Sunday June 5, 2005
The King of Swaziland has just married his 11th
wife. No commitment-phobe he. One must salute the
man; most of us can't even find somebody we want to
go to the cinema with. Jeez, how we faff around and
need our space and keep our options open. The King
of Swaziland doesn't sit in the pub, muttering:
'Look, I just don't know what I'm doing on Saturday.
Can we play it by ear?'
His Majesty Mswati III doesn't refuse to book a
holiday because 'who knows where we'll be a month
from now?' He doesn't worry that leaving a spare
pair of socks in his lover's wardrobe is 'a bit of a
big step'. He just gets married and married and
Mswati, who is only five years older than me, has
already married more people than I've agreed to go
on minibreaks with. But this is slow for Swaziland;
his late father, King Sobhuza, had more than 70
wives. Only 11 for Mswati? The courtiers must think
But just as I was thinking what fun it would be
to live in Swaziland and get married without ever
having to worry about having chosen the wrong
person, because I could choose up to 70 more, I
remembered I'm female. So I wouldn't be the
indulgent selector. I'd be the one plucked
prematurely from school and smeared in ceremonial
red ochre, in order to marry once and then twiddle
my thumbs for 331 days of the year, 331 days in
which the boredom would be punctured only by
insecurity and jealous fear (350 days, if the King
took further wives or hurt his knee at football and
wasn't up to a conjugal visit).
Even to get that far, I would have to catch his
majesty's eye during the annual reed dance. That is
where he chooses his brides, from a row of jiggling
hopefuls. I expect the competitive ones dance for
him as sexily as possible. Perhaps some go for the
wacky approach, just to be noticed. Some, no doubt,
dance in a reluctant, frightened, shuffly manner.
That would be me. But only because that's how I
Basically, it's a sort of Swazi Strictly Come
Dancing, except, being an absolute monarch, King
Mswati acts both as the judge and the voters. If we
want to take our 'Western values' to Swaziland,
perhaps the answer is simply to lock his current 11
wives in a glass house, put it on TV and get the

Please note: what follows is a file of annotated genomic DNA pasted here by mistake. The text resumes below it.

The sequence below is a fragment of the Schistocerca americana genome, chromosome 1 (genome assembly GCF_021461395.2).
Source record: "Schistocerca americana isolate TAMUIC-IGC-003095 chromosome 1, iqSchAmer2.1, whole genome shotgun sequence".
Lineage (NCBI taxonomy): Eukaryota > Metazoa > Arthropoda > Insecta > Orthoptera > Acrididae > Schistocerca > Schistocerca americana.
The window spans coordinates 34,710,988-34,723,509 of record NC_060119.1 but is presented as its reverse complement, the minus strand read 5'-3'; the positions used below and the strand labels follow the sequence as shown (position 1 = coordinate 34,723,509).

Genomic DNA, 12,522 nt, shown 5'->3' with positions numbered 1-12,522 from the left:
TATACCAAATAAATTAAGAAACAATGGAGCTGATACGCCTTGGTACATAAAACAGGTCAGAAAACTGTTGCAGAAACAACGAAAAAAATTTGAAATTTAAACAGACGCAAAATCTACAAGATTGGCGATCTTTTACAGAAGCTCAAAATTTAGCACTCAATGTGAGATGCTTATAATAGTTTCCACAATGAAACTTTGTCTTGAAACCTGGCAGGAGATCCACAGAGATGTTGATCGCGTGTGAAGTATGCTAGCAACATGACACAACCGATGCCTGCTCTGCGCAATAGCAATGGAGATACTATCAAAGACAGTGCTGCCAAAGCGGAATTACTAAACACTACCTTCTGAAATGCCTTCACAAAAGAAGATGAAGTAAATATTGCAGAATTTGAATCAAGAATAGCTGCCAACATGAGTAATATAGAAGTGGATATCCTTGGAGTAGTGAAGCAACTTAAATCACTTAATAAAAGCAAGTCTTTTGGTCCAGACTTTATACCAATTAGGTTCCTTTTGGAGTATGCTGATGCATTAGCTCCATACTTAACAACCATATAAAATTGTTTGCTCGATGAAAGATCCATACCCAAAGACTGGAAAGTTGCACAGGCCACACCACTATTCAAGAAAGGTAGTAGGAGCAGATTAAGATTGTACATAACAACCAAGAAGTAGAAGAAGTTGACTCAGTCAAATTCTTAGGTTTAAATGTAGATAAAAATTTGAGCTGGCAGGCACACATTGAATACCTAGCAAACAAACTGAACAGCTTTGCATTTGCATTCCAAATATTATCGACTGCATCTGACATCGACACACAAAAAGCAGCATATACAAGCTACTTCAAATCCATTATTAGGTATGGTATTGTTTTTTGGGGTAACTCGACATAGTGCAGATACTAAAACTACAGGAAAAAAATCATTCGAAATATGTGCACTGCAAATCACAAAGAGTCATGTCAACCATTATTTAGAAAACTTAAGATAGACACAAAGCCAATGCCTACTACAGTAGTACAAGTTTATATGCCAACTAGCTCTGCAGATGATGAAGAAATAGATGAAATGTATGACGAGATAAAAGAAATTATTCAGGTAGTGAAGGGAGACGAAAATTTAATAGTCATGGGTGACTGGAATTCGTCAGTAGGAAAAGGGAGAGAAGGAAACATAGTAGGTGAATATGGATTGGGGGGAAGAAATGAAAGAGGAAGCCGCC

British public to vote 10 of them out.
But one must always consider the possibility that
our values are wrong. According to the World
Polyamory Association, the 'monogamy myth has
created incredible wounds on the human psyche.
Polyamory promotes balance and partnership society.'
Sounds plausible, huh?
So let's say I passed this dancing test. 'I shall
have that one,' the King might growl. 'The pale one
in the QPR jumper who looks a bit cross and isn't
quite in time to the music.'
I can see compensations in being chosen. No
secret affairs on my husband's part; no need, of
course. Plenty of time to myself. And perhaps I
could start a poker game in the harem. But there's a
flaw. However logically one makes the case for 'polyamory'
as being preferable to secret adultery, there is no
getting round the ultimate problem of jealousy. I
have felt that lonely emotion in the past, heating
my blood and hurting my stomach, squeezing the tear
ducts and poisoning the brain; and it is so
involuntary, so all-encompassing and resistant to
being silenced, that I can't believe it is anything
other than a basic human instinct, common to us all.
A couple of months ago, polyamorous psychologist
Meg Barker presented a conference paper in which she
argued that 'the movement needs a new lexicon to
cover its alternative lifestyle'. For example:
'There is not a word,' explained Ms Barker, 'to
describe the warm feeling a polyamorous person will
get when they see one of their partners getting on
with another of their partners.'
You know what? I bet there bloody isn't.